What Should Be Done After Encountering Foreign Bodies
in a Food or Drink Product?
These are the steps any consumer should take after discovering that a food or drink product is adulterated with foreign material:
- Immediately alert your restaurant server - if the foreign object is encountered in a restaurant, do not remove the foreign object and keep all evidence as it existed when the object was discovered. Alert the waiter or waitress immediately and request that it be shown to a manager. Request that a written report be prepared. Keep all evidence and do not allow it to be taken from you by the restaurant.
- Get medical care - immediately seek medical attention if the foreign object is swallowed, causes injury, or leads to food poisoning. In the event of food poisoning, request that a stool sample be taken and tested to identify what pathogen has caused the foodborne infection.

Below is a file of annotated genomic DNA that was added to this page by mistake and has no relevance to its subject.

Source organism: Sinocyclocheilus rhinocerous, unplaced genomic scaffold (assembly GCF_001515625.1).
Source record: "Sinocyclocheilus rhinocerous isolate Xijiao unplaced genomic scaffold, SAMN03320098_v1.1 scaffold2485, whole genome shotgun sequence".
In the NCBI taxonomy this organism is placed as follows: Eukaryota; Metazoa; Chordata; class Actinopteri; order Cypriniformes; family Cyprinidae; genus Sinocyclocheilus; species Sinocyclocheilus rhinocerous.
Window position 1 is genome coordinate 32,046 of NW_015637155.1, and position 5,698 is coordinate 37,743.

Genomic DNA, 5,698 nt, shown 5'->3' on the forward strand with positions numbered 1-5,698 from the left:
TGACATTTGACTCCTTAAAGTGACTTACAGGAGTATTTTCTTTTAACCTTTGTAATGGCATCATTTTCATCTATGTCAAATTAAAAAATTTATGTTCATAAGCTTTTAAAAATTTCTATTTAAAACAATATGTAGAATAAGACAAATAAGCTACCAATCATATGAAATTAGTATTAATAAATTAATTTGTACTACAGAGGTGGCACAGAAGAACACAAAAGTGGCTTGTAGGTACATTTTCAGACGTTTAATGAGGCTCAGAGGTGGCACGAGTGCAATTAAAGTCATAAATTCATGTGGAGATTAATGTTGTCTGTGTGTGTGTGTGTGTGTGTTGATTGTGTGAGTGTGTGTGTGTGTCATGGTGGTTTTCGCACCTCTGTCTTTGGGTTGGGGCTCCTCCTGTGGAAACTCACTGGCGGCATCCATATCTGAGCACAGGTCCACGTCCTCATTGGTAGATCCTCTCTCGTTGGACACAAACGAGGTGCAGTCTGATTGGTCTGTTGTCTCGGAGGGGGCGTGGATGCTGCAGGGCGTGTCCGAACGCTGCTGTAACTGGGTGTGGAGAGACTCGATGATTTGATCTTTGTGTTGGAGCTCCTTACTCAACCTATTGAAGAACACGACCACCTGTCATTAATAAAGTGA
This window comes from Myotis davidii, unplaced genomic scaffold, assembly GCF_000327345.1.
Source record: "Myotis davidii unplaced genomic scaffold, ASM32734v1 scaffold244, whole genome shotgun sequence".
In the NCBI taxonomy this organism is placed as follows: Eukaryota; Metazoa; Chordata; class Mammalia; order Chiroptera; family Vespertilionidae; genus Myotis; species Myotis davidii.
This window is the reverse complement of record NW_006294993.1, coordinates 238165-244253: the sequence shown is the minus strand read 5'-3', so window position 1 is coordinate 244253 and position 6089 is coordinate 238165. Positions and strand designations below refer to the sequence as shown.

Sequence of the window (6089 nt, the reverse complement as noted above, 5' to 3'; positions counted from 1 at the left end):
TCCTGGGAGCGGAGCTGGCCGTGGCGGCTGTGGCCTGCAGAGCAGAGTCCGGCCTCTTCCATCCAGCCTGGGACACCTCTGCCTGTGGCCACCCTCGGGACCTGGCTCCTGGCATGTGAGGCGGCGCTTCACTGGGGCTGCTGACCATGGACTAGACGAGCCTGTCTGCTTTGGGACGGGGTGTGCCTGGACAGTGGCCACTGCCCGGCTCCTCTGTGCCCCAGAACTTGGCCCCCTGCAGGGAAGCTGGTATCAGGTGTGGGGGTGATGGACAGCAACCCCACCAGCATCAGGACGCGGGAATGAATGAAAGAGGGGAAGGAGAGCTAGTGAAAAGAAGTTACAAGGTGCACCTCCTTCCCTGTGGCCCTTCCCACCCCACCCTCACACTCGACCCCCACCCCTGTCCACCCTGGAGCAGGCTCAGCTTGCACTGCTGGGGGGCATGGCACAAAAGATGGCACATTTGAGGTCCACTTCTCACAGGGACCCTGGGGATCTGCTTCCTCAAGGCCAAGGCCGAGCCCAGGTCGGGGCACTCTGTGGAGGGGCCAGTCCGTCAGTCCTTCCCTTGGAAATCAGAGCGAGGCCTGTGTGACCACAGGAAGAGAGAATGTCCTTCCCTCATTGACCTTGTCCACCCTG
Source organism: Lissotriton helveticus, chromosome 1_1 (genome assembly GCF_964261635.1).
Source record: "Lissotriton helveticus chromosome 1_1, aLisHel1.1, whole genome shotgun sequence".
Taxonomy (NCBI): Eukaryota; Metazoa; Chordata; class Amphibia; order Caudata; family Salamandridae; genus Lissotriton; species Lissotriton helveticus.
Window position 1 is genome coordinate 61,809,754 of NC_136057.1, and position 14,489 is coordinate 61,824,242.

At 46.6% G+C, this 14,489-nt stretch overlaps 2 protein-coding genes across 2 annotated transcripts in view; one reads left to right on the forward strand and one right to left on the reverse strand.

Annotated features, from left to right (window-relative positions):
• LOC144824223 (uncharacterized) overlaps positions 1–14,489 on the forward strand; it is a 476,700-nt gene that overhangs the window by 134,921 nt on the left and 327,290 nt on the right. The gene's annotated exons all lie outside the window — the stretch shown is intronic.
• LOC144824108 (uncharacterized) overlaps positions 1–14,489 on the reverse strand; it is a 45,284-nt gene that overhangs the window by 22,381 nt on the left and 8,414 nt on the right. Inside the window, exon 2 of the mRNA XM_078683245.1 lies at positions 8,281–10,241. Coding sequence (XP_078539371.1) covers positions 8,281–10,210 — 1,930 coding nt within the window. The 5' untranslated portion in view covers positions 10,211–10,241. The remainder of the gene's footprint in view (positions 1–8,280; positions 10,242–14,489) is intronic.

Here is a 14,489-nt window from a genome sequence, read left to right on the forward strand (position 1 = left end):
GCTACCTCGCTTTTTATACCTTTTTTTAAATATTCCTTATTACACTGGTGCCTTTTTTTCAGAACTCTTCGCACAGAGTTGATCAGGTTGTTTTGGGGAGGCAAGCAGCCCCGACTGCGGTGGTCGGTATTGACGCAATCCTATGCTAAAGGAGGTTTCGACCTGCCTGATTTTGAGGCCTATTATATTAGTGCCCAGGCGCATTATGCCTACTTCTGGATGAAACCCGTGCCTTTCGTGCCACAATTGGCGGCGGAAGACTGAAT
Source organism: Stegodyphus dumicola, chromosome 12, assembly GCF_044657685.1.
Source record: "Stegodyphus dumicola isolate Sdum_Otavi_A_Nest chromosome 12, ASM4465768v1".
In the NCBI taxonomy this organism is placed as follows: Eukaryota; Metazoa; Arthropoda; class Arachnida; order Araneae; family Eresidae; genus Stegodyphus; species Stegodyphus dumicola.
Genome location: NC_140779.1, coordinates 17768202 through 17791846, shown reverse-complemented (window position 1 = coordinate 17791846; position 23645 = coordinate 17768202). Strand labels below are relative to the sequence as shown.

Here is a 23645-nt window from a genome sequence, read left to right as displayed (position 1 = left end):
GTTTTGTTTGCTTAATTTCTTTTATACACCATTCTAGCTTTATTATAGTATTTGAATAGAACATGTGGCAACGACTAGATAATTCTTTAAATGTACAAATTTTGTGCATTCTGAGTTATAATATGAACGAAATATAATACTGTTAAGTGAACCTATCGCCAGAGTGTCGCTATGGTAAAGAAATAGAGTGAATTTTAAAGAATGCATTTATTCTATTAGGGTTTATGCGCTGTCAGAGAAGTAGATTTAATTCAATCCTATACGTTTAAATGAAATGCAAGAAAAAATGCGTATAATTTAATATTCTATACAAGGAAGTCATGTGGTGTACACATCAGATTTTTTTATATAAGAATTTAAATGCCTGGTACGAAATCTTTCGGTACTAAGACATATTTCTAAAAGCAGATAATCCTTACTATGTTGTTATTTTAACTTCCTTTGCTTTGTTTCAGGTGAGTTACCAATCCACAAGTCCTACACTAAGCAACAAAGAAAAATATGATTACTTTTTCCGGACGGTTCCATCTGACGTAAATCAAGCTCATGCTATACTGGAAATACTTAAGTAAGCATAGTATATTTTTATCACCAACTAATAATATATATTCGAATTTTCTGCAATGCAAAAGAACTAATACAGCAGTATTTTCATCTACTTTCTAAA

- Document proof of purchase - any order, invoice, receipt, credit / debit card record or other document reflecting any information about the purchase of the product is critically important and should be obtained and kept.
- Secure physical evidence - retain and keep in a secure place all physical evidence including any of the foreign material not ingested and all packaging materials which contained the food or drink. Any perishable food evidence should be kept in a refrigerator or freezer.
- Take photographs - the foreign object(s), all packaging material, sales receipt and all other physical evidence should be photographed and/or videotaped as soon as possible. Also, any visible injuries should be photographed as well.